Alcohol deaths reflect desperate conditions in Kenya
24 November 2000
At least 137 people have died in the Kenyan capital of Nairobi after drinking an alcoholic brew laced with methanol. A further 500 people are in hospitals across the capital, with some in a serious condition, and there are reports that 20 people have gone blind.
Methanol is an industrial alcohol used in the manufacture of dyes and anti-freeze. It is added to the brew, known locally as chang'aa ("kill me quick") or kumi kumi (ten-ten), to increase its intoxicating effects. It is a highly poisonous substance and as little as 30 millilitres is enough to kill a person, with 10 millilitres being enough to cause blindness. Those who died suffered respiratory paralysis or liver failure.
There are numerous illegal drinking dens scattered around the slum areas of Nairobi, where the liquor can be bought at a fraction of the cost of highly taxed beers and spirits. Most of these dens are run by widows who rely on the revenue to live, and who compete with each other over who can offer the most powerful brew.
This latest incident is one of a growing number in Kenya. In August 1998, 85 people died after drinking methanol contaminated liquor and in 1999, 17 people died. Over the last two years 100 people have been blinded as a result of consuming the drink. There is growing anger at the indifference shown to the deaths by the government — led since 1978 by Daniel arap Moi— and police complicity in running the drinking dens.
Kenya is currently in the grip of the worst social and economic crisis in the country's history. For many from the most impoverished sections of the population, the deadly brew has become an escape from the daily misery they face.
The country is suffering the worst drought in 40 years. Conditions are so bad in the countryside that nomadic pastoralists have trekked into the cities to escape its devastating effects. Their cattle block the roads as they graze on whatever vegetation they can find.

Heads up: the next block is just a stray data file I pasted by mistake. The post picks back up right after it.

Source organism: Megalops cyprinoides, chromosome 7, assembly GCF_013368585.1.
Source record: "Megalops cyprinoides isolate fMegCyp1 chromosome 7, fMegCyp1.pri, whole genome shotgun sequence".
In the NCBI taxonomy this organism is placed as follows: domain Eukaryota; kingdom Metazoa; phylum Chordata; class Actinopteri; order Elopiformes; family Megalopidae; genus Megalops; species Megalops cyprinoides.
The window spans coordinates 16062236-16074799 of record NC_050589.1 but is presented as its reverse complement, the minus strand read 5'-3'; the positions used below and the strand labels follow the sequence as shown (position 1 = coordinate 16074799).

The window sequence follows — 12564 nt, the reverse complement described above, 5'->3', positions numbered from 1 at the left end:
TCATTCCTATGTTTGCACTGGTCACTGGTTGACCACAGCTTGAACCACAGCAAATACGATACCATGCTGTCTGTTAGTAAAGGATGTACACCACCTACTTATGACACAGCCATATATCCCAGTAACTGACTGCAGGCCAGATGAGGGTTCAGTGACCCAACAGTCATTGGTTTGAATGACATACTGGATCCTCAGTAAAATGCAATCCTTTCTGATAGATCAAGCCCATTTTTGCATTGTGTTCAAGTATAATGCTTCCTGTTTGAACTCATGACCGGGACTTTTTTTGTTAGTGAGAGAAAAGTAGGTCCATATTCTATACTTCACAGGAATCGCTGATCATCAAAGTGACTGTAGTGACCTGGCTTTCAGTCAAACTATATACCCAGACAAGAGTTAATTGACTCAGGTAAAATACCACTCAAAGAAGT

But the more fundamental reason for Kenya's crisis is the policies of the IMF and World Bank. In 1993, under their direction, the Moi government implemented a structural adjustment programme that removed import, price and foreign exchange controls. These measures—together with years of corruption and the squandering of resources by the government—have led to a total breakdown of the economy and infrastructure.
It has become impossible to cope with the drought in the North and Eastern regions of the country. Electricity is rationed to two hours use per day. Water supplies are only available a few times a week. Over half the population of 30 million live below official poverty levels and unemployment is at 50 percent. This is set to rise as retrenchment takes place throughout the civil service—with up to 25,783 jobs to be axed as part of stipulations laid down in an IMF loan package.
A further 35,348 people are to lose their jobs in the public sector. Dr Richard Leakey, who was appointed as head of Kenya's civil service in response to the IMF's diktat, summed up the attitude of the western powers and Kenya's privileged elite towards the restructuring when he said, "it is a painful exercise but it has to go on".
Basic health care provision in Kenya is non-existent and one in seven of the population is HIV positive. Primary school enrolment is falling. A recent letter from the Kenyan finance minister to the IMF highlighted worsening poverty and a general deterioration in living standards. In drought hit regions 25 percent of children under five years of age are suffering from malnutrition.
Yet the world financial institutions want to tighten the screws even further. The Economist magazine described the conditions attached to a new $198 million loan package granted by the IMF in August this year as the "toughest ever imposed by the fund on any government".
The IMF loan package contains 60 separate elements demanding that the government draw up a daily balance sheet for inspection by IMF officials and calls for all public officials, except President Moi himself, to declare their assets. The loan will be paid in instalments if the IMF is satisfied that the government has met its terms. Any deviation from them will result in the loan being stopped. These measures, which even the Economist describe as "a virtual surrender of the country's national sovereignty", mean that the IMF will have a vice-like grip over the economy of Kenya.
The IMF is using Kenya as an example to other African governments to demonstrate how it now wants to conduct business. This is what lies behind the smokescreen of "transparency" and all talk of fighting against corruption.
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